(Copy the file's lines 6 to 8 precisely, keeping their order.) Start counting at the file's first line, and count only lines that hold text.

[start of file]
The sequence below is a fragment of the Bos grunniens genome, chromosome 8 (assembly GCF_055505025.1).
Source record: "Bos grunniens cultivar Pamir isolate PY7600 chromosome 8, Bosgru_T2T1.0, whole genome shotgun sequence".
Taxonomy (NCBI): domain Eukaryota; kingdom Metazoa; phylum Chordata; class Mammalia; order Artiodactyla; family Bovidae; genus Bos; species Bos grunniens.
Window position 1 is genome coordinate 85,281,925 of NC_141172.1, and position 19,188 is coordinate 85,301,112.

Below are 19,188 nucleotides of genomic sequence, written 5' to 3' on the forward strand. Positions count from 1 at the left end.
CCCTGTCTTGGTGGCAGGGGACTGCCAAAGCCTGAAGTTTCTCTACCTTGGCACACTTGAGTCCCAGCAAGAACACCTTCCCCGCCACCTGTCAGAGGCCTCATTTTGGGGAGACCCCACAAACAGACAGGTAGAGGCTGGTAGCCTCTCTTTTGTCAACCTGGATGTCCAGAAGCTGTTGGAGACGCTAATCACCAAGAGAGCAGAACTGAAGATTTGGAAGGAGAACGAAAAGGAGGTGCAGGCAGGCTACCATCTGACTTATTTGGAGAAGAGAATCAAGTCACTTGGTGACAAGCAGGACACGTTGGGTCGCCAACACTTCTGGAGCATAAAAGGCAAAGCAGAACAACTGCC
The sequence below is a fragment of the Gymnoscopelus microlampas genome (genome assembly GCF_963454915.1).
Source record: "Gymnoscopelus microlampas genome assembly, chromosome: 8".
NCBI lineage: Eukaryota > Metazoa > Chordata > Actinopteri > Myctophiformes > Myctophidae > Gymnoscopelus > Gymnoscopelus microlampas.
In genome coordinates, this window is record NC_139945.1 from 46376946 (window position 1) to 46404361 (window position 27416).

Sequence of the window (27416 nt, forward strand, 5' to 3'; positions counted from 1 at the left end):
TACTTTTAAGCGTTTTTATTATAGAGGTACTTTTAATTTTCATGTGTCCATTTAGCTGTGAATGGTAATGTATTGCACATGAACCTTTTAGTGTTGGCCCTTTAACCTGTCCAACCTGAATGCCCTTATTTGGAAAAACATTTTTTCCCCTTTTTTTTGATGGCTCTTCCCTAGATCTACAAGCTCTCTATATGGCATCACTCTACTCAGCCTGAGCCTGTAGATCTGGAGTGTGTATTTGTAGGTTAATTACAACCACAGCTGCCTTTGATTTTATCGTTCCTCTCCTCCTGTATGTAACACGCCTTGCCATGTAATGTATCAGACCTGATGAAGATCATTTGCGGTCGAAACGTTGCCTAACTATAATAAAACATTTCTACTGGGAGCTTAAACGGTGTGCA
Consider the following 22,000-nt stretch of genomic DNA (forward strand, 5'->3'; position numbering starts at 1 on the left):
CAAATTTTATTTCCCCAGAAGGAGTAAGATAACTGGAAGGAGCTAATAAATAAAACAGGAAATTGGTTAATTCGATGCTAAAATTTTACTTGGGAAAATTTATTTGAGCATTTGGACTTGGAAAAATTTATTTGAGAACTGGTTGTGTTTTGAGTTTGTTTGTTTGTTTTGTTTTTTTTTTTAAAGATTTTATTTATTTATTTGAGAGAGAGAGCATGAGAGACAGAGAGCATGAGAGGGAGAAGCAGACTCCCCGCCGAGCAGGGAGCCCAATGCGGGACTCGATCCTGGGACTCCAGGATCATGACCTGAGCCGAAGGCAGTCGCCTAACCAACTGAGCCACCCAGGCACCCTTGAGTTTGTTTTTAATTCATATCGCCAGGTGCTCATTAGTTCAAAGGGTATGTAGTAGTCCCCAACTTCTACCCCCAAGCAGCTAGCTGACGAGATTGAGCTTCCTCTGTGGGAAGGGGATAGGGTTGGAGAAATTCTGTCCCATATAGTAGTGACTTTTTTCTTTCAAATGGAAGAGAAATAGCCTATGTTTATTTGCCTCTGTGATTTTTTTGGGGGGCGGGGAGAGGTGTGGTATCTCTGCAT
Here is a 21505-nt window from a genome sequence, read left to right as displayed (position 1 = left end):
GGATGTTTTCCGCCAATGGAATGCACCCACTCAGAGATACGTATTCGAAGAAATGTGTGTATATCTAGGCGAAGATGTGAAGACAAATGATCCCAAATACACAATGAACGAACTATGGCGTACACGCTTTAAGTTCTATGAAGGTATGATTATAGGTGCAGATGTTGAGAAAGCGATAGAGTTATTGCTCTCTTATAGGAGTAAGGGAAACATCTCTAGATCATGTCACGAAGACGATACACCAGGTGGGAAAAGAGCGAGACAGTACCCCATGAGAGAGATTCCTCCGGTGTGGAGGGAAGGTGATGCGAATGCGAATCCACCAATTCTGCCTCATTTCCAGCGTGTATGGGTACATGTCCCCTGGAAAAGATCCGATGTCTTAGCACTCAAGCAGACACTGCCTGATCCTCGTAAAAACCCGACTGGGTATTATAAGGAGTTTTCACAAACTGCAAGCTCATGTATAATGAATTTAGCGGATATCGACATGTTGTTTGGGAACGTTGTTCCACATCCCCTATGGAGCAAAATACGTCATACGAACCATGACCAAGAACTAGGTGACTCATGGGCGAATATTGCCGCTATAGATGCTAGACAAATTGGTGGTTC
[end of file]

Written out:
CCCTGTCTTGGTGGCAGGGGACTGCCAAAGCCTGAAGTTTCTCTACCTTGGCACACTTGAGTCCCAGCAAGAACACCTTCCCCGCCACCTGTCAGAGGCCTCATTTTGGGGAGACCCCACAAACAGACAGGTAGAGGCTGGTAGCCTCTCTTTTGTCAACCTGGATGTCCAGAAGCTGTTGGAGACGCTAATCACCAAGAGAGCAGAACTGAAGATTTGGAAGGAGAACGAAAAGGAGGTGCAGGCAGGCTACCATCTGACTTATTTGGAGAAGAGAATCAAGTCACTTGGTGACAAGCAGGACACGTTGGGTCGCCAACACTTCTGGAGCATAAAAGGCAAAGCAGAACAACTGCC
The sequence below is a fragment of the Gymnoscopelus microlampas genome (genome assembly GCF_963454915.1).
Source record: "Gymnoscopelus microlampas genome assembly, chromosome: 8".